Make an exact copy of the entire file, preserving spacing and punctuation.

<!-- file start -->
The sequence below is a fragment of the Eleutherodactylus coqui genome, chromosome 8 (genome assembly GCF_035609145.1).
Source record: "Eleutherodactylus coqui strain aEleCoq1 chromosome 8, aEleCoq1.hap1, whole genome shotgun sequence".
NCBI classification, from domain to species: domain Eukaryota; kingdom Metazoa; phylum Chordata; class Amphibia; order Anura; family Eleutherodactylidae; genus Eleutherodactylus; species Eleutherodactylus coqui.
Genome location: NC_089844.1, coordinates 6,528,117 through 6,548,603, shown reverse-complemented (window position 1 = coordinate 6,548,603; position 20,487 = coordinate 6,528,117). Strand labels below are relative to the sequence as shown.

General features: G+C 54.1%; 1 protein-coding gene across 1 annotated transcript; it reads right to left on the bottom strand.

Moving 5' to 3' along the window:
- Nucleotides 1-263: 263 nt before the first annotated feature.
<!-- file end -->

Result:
The sequence below is a fragment of the Eleutherodactylus coqui genome, chromosome 8 (genome assembly GCF_035609145.1).
Source record: "Eleutherodactylus coqui strain aEleCoq1 chromosome 8, aEleCoq1.hap1, whole genome shotgun sequence".
NCBI classification, from domain to species: domain Eukaryota; kingdom Metazoa; phylum Chordata; class Amphibia; order Anura; family Eleutherodactylidae; genus Eleutherodactylus; species Eleutherodactylus coqui.
Genome location: NC_089844.1, coordinates 6,528,117 through 6,548,603, shown reverse-complemented (window position 1 = coordinate 6,548,603; position 20,487 = coordinate 6,528,117). Strand labels below are relative to the sequence as shown.

General features: G+C 54.1%; 1 protein-coding gene across 1 annotated transcript; it reads right to left on the bottom strand.

Moving 5' to 3' along the window:
- Nucleotides 1-263: 263 nt before the first annotated feature.